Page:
College dorm rooms have come a long way in recent years. More and more, campus housing is looking a lot more like apartment units. Still, often your first year or two on campus involve living in a traditional dorm room. Basically a bedroom with a microwave and a communal bathroom down the hall. You might even have a single kitchen, stove included, on the bottom floor.
In a traditional sense, this makes meal prep seem impossible. You don’t have a normal size refrigerator, or even a stove top to cook on. How are you supposed to put together a week’s worth of healthy meals? There are more options than you might think, even in your limited space.
Your small space and busy lifestyle is even more reason to plan and prepare meals in advance. Don’t worry, I have been in your shoes and I have put together 5 easy recipes that fit into your busy college life. I also link my other posts with healthy meal prep recipes at the end.
College Meal Prep Recipes
Here are my favorite healthy meals you can prepare in your dorm room for breakfast, lunch and dinner. These easy recipes with simple ingredients will help you save time while still eating healthy. I even added a few snack recipes at the end. Many of my recipes include substitution so you can use what you have on hand. Save money with budget-friendly options.
1 egg, large
1 cup grapes, red
1 oz cheese, sliced cheese, full fat/regular
2 Tbsp peanut butter
Hard boil egg
Many ladies like dipping the grapes in the PB “PB & J”
Note 1: No dairy? Have an extra egg
Note 2: I love single serving peanut butter packets like Jif or Justin’s. Almond butter, or any other nut or seed butter, is also fine.
Note 3: If you don’t have grapes, choose another fresh fruit
Raspberry PB Overnight Oats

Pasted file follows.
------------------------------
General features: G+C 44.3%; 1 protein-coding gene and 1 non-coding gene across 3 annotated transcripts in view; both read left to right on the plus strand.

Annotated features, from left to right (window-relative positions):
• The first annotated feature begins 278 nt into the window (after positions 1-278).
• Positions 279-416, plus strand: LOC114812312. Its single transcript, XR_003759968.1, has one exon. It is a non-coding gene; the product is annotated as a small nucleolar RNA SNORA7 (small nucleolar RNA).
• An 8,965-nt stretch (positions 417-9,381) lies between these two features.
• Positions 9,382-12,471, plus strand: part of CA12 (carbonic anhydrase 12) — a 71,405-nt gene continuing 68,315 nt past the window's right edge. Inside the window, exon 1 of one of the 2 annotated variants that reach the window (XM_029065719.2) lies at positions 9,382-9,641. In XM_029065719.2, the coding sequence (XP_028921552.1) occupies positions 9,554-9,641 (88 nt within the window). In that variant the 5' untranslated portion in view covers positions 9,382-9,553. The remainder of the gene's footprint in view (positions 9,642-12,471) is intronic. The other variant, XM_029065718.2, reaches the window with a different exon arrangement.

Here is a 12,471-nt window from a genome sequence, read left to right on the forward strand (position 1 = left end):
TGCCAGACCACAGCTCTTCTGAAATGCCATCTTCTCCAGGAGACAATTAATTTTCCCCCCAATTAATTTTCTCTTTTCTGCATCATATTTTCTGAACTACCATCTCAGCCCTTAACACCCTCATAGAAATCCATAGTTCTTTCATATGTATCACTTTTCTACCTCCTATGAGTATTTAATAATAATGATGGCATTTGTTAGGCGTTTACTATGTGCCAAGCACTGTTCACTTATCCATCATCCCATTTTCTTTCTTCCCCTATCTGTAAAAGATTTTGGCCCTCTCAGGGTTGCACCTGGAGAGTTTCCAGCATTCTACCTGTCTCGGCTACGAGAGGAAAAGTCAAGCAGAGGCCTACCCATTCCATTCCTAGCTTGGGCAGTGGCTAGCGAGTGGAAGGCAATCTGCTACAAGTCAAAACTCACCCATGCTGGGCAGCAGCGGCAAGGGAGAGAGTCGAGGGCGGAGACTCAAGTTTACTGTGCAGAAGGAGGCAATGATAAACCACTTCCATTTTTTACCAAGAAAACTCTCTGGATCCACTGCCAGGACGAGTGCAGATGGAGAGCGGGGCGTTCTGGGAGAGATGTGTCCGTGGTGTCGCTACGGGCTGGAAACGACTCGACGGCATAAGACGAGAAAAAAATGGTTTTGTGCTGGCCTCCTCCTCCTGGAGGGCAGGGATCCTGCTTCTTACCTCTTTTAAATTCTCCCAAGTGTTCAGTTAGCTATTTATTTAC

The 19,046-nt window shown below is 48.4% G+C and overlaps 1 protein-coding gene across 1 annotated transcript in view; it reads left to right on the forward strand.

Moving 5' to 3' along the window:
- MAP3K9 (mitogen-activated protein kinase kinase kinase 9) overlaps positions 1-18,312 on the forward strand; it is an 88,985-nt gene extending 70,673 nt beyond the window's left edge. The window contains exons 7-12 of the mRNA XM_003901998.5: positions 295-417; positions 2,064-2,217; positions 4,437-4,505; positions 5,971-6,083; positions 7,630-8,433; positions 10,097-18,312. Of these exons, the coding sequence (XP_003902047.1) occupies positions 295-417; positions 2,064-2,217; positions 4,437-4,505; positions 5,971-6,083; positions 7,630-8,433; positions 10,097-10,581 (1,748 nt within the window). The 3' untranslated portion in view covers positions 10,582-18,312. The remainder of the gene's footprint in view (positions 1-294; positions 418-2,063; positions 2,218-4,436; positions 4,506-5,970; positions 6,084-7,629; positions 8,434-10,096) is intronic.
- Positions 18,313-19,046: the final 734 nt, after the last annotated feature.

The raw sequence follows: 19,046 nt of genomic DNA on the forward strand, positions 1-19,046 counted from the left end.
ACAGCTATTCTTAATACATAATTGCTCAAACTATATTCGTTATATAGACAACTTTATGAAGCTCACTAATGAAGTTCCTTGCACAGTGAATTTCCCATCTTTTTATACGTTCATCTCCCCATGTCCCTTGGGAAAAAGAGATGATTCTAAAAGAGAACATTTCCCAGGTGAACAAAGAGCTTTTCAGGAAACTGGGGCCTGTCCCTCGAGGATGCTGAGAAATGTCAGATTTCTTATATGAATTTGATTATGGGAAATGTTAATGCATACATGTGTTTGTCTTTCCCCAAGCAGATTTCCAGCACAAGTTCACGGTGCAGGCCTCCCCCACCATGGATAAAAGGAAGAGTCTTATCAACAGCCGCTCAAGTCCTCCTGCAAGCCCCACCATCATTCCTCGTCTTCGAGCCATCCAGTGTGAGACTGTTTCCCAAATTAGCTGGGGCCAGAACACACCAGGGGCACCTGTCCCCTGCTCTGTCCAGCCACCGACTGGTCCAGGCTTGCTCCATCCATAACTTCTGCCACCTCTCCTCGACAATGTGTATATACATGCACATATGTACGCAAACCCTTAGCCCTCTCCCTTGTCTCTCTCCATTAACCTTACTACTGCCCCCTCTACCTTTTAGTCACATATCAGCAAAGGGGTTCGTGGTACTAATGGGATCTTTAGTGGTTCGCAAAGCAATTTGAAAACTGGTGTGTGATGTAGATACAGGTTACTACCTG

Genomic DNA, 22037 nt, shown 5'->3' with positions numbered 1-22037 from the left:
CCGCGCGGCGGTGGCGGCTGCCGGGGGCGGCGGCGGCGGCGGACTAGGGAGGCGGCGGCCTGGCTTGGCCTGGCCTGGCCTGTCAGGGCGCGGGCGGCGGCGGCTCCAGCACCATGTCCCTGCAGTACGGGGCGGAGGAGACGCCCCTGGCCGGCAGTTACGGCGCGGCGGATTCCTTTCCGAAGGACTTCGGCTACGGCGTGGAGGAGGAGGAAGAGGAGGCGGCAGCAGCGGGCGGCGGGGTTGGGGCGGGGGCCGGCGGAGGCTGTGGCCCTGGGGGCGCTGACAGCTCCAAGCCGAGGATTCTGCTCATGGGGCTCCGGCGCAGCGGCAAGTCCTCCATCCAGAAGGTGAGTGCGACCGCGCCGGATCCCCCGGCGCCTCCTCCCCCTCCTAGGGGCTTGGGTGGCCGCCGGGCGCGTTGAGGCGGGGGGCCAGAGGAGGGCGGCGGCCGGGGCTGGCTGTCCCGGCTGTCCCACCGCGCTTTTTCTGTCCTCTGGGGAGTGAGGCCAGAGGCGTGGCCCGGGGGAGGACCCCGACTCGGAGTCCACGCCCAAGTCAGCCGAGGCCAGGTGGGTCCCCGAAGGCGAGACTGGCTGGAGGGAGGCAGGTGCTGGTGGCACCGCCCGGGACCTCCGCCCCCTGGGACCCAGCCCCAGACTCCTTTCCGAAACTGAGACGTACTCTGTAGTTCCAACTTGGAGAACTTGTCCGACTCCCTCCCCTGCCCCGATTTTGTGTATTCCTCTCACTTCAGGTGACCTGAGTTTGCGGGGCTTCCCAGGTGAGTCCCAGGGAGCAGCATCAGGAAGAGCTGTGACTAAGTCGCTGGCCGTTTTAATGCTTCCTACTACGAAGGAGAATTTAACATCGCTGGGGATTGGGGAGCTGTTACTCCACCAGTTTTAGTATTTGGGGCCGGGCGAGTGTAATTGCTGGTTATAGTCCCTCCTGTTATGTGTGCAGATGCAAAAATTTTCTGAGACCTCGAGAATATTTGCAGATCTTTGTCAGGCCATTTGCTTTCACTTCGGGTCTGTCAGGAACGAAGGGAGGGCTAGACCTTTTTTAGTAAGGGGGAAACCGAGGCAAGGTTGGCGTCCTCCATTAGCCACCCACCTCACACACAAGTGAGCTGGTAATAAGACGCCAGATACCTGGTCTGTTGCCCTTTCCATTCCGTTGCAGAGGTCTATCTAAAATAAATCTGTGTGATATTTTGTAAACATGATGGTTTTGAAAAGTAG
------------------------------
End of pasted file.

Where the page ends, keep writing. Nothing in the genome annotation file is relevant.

1 cup raspberries
1/2 cup 2% milk
1 Tbsp peanut butter
1/2 cup dry oats (uncooked)
Combine oats, PB, raspberries, and cinnamon in a jar (like a Ball jar)
Top with milk
Let sit in container with lid overnight
No dairy? Use soy or almond milk. No PB? Use another nut or seed butter
Lunch or Dinner
(Ground) Beef and Broccoli
2 cups broccoli, frozen
3 oz ground beef, 85% lean, raw
3 tsp sesame seeds
1/3 Tbsp garlic, minced
2 Tbsp soy ginger sauce
Spray a pan with an oil spray. Add in garlic. Stir fry beef and broccoli for 5-6 minutes.
Remove broccoli & cut into small pieces. Add back into pan. Stir fry for another 3-4 minutes.
Add in sauce.
Top with sesame seeds when ready to eat.
Notes: No soy ginger sauce? Use soy sauce. No beef? Use ground turkey or tofu. Fresh or frozen broccoli can be used here – whatever you have! Also, if you have another % lean meat, that is also fine, use what you have.
Arugula Salad with Pasta and Avocado
1 cup leafy greens, arugula, raw
1 cup tomatoes, grape
1/2 onion, red
2 servings uncured bacon, slice
1/2 cup pasta, elbows, whole wheat, cooked
1/2 avocado, small
2 Tbsp vinaigrette, less than 50 calories per 2 Tbsp
Dash: everything bagel seasoning